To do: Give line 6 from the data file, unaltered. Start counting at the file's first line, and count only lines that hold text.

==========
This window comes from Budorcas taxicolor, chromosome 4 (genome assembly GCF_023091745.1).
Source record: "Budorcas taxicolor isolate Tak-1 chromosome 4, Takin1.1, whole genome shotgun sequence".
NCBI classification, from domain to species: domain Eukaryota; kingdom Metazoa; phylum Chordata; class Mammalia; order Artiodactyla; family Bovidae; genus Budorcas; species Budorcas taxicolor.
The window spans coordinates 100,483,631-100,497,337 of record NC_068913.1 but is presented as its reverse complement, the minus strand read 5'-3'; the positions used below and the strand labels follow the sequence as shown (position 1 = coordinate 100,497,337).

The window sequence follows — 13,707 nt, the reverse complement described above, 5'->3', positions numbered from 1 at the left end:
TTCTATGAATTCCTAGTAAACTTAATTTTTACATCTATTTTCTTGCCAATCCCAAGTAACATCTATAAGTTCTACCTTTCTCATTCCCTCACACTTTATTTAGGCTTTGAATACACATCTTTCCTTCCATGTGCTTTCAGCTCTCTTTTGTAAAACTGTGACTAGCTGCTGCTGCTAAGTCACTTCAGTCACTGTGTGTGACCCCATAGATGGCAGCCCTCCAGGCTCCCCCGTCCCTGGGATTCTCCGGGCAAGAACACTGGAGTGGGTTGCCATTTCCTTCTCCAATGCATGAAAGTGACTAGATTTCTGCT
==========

TTCTATGAATTCCTAGTAAACTTAATTTTTACATCTATTTTCTTGCCAATCCCAAGTAACATCTATAAGTTCTACCTTTCTCATTCCCTCACACTTTATTTAGGCTTTGAATACACATCTTTCCTTCCATGTGCTTTCAGCTCTCTTTTGTAAAACTGTGACTAGCTGCTGCTGCTAAGTCACTTCAGTCACTGTGTGTGACCCCATAGATGGCAGCCCTCCAGGCTCCCCCGTCCCTGGGATTCTCCGGGCAAGAACACTGGAGTGGGTTGCCATTTCCTTCTCCAATGCATGAAAGTGACTAGATTTCTGCT